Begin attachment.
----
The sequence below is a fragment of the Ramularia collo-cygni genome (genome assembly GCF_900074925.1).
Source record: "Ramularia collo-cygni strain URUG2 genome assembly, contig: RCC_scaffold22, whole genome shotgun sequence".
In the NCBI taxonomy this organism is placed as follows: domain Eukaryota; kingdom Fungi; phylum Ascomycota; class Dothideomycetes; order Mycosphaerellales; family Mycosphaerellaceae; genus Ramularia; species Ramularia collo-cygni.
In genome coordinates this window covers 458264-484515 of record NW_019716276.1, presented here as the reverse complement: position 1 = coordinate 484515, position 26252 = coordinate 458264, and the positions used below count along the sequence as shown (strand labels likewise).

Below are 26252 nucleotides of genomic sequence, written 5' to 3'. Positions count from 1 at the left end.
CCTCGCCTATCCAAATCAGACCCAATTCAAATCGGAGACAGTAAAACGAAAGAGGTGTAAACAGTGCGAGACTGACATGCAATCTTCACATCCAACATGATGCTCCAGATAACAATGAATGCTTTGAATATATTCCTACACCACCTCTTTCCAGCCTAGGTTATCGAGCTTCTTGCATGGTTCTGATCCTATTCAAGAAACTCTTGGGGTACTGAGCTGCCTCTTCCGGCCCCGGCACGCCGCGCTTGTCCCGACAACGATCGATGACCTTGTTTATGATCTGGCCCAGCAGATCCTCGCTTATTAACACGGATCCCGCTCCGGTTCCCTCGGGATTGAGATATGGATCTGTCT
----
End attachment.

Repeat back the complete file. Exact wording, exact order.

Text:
The sequence below is a fragment of the Ramularia collo-cygni genome (genome assembly GCF_900074925.1).
Source record: "Ramularia collo-cygni strain URUG2 genome assembly, contig: RCC_scaffold22, whole genome shotgun sequence".
In the NCBI taxonomy this organism is placed as follows: domain Eukaryota; kingdom Fungi; phylum Ascomycota; class Dothideomycetes; order Mycosphaerellales; family Mycosphaerellaceae; genus Ramularia; species Ramularia collo-cygni.
In genome coordinates this window covers 458264-484515 of record NW_019716276.1, presented here as the reverse complement: position 1 = coordinate 484515, position 26252 = coordinate 458264, and the positions used below count along the sequence as shown (strand labels likewise).

Below are 26252 nucleotides of genomic sequence, written 5' to 3'. Positions count from 1 at the left end.
CCTCGCCTATCCAAATCAGACCCAATTCAAATCGGAGACAGTAAAACGAAAGAGGTGTAAACAGTGCGAGACTGACATGCAATCTTCACATCCAACATGATGCTCCAGATAACAATGAATGCTTTGAATATATTCCTACACCACCTCTTTCCAGCCTAGGTTATCGAGCTTCTTGCATGGTTCTGATCCTATTCAAGAAACTCTTGGGGTACTGAGCTGCCTCTTCCGGCCCCGGCACGCCGCGCTTGTCCCGACAACGATCGATGACCTTGTTTATGATCTGGCCCAGCAGATCCTCGCTTATTAACACGGATCCCGCTCCGGTTCCCTCGGGATTGAGATATGGATCTGTCT